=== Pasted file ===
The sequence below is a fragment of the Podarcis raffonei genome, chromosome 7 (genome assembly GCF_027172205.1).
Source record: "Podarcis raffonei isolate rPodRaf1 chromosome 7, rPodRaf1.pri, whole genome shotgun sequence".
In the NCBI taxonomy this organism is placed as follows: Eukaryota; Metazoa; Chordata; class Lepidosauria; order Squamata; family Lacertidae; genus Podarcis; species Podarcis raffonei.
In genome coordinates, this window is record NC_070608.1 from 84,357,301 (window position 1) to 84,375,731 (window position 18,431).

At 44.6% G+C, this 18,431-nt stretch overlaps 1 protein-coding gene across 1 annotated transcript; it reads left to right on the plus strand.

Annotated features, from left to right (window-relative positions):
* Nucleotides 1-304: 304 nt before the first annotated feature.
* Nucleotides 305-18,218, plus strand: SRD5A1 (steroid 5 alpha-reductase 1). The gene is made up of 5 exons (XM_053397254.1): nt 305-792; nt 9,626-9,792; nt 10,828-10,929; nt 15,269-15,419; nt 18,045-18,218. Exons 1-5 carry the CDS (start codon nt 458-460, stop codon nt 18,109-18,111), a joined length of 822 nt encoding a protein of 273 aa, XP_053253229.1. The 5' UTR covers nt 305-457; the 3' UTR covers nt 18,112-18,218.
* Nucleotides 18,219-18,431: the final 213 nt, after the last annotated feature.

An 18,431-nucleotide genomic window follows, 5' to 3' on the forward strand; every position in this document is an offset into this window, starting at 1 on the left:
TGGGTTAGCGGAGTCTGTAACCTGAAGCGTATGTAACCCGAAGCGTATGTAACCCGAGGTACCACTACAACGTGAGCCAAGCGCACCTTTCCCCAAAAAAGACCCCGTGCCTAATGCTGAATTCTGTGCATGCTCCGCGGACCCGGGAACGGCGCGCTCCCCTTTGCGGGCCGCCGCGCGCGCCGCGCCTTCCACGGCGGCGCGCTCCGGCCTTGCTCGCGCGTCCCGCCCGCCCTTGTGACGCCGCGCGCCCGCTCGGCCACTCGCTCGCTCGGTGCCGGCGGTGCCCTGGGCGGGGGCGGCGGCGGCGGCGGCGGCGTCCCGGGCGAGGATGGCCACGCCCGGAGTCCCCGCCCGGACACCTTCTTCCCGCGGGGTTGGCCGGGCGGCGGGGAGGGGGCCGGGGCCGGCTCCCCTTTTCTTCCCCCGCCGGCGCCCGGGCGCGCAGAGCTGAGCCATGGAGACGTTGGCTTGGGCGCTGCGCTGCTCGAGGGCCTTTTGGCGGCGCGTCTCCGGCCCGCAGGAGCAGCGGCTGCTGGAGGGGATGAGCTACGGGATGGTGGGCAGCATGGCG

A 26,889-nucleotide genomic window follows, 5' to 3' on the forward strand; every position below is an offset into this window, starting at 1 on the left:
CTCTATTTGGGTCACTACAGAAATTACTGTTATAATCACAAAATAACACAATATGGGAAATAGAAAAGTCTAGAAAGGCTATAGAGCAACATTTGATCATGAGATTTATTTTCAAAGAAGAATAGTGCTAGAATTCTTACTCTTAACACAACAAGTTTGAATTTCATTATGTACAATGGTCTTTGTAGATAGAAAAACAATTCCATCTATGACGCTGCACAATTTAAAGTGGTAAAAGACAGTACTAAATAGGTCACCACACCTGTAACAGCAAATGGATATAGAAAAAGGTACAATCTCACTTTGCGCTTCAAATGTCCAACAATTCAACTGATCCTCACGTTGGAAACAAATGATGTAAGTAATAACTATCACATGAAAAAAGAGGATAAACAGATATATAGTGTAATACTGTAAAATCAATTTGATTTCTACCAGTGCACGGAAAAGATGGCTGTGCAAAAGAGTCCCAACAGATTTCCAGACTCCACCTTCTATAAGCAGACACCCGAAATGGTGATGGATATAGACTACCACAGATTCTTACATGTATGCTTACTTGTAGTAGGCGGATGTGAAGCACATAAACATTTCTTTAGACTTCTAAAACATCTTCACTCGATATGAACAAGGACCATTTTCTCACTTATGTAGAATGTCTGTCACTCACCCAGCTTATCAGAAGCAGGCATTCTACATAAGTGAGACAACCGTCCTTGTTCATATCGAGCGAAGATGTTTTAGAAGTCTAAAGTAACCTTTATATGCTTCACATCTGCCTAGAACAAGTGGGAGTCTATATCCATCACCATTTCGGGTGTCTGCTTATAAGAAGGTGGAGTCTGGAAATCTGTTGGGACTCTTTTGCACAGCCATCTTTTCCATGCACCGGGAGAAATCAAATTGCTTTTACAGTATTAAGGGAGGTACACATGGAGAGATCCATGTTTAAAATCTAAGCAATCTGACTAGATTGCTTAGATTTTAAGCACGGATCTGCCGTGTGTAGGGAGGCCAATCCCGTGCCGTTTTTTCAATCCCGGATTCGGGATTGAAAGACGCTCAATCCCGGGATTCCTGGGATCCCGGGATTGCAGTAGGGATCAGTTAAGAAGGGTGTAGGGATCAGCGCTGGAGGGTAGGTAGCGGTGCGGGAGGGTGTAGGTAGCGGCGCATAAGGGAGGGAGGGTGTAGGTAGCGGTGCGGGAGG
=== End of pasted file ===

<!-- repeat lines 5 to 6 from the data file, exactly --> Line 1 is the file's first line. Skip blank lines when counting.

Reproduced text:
At 44.6% G+C, this 18,431-nt stretch overlaps 1 protein-coding gene across 1 annotated transcript; it reads left to right on the plus strand.

Annotated features, from left to right (window-relative positions):